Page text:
[I got right under this newly arrived Hooded Warbler in Belleplain State Forest, NJ by staying in the shade.]
It seems so simple and obvious, yet hardly anybody does it. Let’s say we’re walking along a woods edge, and want to stop to look for birds. Where are we going to stop? Obviously, we want to stop where we can see birds well, so perhaps we’ll choose to stop near a little gap or cove in the forest where we can see in. Of course we’ll stop if we actually see birds. We’ll try to stop where if we move our feet to get a slightly better angle, our footsteps will be on quiet grass or dirt, not gravel or crunchy leaves. But there is one other important factor to consider: whenever possible, stop in the shade.
Sticking to the shadows implies staying out of sight, and that’s exactly what we want to do when we’re birding. Ideally, we keep the birds in the sun, the sun at our backs, and our bodies motionless and in the shade, because in that situation wildlife of all sorts has a hard time knowing we’re around. Even if only part of the human form is shaded, and part is still in full sun, the effect is to break up the human outline, making it harder for birds to detect us, their potential predator. Always try to keep your face shaded – human faces are shiny, and they move a lot. Binocular objective lenses flash when aimed at the sun, a potential warning sign to birds.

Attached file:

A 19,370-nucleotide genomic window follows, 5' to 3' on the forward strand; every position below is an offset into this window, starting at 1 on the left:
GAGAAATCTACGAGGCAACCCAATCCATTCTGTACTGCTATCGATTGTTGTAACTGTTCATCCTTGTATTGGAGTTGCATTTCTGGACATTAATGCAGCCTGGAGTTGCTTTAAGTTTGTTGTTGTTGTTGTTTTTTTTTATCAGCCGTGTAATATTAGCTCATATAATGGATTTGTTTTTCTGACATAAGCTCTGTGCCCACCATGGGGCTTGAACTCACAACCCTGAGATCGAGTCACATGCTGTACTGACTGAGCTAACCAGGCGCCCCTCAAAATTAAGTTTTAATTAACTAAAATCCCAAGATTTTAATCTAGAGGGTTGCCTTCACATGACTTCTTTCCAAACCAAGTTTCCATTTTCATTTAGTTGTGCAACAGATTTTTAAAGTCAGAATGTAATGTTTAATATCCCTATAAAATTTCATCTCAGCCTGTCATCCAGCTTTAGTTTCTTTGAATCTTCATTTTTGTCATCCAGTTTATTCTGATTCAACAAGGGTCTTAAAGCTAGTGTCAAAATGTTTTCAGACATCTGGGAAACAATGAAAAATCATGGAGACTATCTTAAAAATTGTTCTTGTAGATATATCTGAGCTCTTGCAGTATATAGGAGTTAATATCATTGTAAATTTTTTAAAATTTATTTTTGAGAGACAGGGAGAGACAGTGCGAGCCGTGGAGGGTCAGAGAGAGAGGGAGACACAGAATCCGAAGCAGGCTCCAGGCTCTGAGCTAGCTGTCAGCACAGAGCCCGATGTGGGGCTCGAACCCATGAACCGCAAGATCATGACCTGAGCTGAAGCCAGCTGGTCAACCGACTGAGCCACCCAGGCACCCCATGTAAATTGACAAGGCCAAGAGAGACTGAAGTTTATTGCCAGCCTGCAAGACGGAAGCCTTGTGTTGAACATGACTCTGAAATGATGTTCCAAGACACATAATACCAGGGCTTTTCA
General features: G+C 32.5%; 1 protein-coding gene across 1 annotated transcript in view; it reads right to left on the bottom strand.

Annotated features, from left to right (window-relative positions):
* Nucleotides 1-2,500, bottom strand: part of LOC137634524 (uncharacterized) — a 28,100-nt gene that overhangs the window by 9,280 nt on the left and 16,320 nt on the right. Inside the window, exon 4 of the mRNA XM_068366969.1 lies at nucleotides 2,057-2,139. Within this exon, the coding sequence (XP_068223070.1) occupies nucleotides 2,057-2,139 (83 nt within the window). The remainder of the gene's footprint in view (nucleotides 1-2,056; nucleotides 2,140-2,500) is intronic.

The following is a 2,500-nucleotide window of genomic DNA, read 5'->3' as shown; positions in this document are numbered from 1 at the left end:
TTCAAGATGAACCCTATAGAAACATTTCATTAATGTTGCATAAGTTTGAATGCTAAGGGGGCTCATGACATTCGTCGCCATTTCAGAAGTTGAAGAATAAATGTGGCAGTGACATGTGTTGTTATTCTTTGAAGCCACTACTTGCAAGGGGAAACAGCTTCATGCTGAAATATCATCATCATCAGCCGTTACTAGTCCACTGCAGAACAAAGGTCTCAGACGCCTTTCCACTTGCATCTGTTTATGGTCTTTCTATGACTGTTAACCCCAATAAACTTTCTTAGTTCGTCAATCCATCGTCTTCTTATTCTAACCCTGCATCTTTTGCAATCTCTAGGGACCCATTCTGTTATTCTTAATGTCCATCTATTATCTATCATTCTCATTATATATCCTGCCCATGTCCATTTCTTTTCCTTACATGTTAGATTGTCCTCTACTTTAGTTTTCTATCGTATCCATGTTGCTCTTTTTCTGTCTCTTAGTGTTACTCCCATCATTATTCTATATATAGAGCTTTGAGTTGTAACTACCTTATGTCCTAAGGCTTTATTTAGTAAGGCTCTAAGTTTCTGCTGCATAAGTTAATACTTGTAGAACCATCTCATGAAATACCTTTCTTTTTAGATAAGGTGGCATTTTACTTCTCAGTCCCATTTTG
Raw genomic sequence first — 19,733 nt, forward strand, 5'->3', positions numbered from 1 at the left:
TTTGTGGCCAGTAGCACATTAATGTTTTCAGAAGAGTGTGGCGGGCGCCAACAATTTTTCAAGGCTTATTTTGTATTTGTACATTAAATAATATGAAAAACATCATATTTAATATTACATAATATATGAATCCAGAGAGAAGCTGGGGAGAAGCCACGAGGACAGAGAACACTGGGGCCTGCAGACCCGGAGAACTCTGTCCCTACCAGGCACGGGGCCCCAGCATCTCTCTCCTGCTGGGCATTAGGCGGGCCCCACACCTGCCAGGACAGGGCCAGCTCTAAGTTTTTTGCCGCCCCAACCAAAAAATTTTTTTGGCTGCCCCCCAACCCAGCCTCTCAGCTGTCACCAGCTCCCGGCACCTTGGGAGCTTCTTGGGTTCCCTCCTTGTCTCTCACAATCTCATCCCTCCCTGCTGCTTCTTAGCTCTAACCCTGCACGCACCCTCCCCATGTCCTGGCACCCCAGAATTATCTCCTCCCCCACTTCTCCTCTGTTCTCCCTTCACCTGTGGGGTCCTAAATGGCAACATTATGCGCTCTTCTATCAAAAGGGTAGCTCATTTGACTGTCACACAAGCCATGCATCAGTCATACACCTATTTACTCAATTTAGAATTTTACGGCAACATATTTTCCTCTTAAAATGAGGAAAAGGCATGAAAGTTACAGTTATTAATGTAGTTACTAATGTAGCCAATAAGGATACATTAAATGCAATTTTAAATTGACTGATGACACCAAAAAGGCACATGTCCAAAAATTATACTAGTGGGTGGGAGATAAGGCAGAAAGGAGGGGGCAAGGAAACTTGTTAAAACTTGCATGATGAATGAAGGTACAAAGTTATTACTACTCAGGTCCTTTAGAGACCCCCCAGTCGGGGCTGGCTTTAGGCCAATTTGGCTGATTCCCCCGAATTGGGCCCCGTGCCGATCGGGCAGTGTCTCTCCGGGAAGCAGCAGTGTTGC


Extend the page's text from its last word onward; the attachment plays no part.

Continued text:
Shade does more than hide us. It helps us see much better. Everyone knows you can’t see well squinting into the sun. In contrast, our pupils actually dilate in the shade, letting more light in. When birding into the sun, simply standing in the shade of a single tree trunk, telephone pole, or street sign makes a huge difference in what we can see, and what sees us. If you’re in a group, and there is only one tree or pole around, line everybody up to the shadow, so you are all in the shade. The only downside to being in the shade is that it can be chilly, but hotter birding will make up for that. Give shade birding a try next time you are afield.